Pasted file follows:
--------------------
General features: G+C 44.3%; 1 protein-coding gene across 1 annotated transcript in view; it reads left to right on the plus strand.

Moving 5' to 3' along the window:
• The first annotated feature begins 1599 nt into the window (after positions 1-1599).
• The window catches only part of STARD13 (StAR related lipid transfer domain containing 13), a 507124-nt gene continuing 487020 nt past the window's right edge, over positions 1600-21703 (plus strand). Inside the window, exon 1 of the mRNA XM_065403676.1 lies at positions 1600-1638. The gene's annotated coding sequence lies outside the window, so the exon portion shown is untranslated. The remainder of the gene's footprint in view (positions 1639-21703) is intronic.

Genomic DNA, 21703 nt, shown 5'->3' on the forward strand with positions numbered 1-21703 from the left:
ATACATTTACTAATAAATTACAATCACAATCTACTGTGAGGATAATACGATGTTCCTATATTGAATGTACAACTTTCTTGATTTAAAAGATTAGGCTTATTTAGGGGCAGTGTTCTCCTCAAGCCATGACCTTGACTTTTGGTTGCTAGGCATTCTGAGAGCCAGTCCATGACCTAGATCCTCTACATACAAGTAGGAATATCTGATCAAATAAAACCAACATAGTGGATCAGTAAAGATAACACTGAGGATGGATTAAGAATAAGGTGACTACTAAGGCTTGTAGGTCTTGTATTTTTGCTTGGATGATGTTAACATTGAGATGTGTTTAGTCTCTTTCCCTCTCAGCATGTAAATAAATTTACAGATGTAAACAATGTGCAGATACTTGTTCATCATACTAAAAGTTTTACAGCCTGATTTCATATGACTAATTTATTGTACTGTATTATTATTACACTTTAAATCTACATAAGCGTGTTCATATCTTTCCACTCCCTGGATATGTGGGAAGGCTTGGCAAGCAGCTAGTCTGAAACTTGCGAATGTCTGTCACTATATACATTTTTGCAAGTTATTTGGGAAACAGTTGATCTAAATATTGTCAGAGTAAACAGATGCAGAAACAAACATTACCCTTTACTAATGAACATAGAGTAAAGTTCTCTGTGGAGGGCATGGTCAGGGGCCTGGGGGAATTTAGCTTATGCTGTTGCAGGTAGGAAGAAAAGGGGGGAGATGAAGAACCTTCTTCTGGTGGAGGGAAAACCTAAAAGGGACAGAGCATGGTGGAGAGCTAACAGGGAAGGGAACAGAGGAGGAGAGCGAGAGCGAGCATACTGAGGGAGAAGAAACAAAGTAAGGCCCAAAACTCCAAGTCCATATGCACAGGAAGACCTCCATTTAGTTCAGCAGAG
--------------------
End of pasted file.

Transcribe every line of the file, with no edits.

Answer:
General features: G+C 44.3%; 1 protein-coding gene across 1 annotated transcript in view; it reads left to right on the plus strand.

Moving 5' to 3' along the window:
• The first annotated feature begins 1599 nt into the window (after positions 1-1599).
• The window catches only part of STARD13 (StAR related lipid transfer domain containing 13), a 507124-nt gene continuing 487020 nt past the window's right edge, over positions 1600-21703 (plus strand). Inside the window, exon 1 of the mRNA XM_065403676.1 lies at positions 1600-1638. The gene's annotated coding sequence lies outside the window, so the exon portion shown is untranslated. The remainder of the gene's footprint in view (positions 1639-21703) is intronic.

Genomic DNA, 21703 nt, shown 5'->3' on the forward strand with positions numbered 1-21703 from the left:
ATACATTTACTAATAAATTACAATCACAATCTACTGTGAGGATAATACGATGTTCCTATATTGAATGTACAACTTTCTTGATTTAAAAGATTAGGCTTATTTAGGGGCAGTGTTCTCCTCAAGCCATGACCTTGACTTTTGGTTGCTAGGCATTCTGAGAGCCAGTCCATGACCTAGATCCTCTACATACAAGTAGGAATATCTGATCAAATAAAACCAACATAGTGGATCAGTAAAGATAACACTGAGGATGGATTAAGAATAAGGTGACTACTAAGGCTTGTAGGTCTTGTATTTTTGCTTGGATGATGTTAACATTGAGATGTGTTTAGTCTCTTTCCCTCTCAGCATGTAAATAAATTTACAGATGTAAACAATGTGCAGATACTTGTTCATCATACTAAAAGTTTTACAGCCTGATTTCATATGACTAATTTATTGTACTGTATTATTATTACACTTTAAATCTACATAAGCGTGTTCATATCTTTCCACTCCCTGGATATGTGGGAAGGCTTGGCAAGCAGCTAGTCTGAAACTTGCGAATGTCTGTCACTATATACATTTTTGCAAGTTATTTGGGAAACAGTTGATCTAAATATTGTCAGAGTAAACAGATGCAGAAACAAACATTACCCTTTACTAATGAACATAGAGTAAAGTTCTCTGTGGAGGGCATGGTCAGGGGCCTGGGGGAATTTAGCTTATGCTGTTGCAGGTAGGAAGAAAAGGGGGGAGATGAAGAACCTTCTTCTGGTGGAGGGAAAACCTAAAAGGGACAGAGCATGGTGGAGAGCTAACAGGGAAGGGAACAGAGGAGGAGAGCGAGAGCGAGCATACTGAGGGAGAAGAAACAAAGTAAGGCCCAAAACTCCAAGTCCATATGCACAGGAAGACCTCCATTTAGTTCAGCAGAG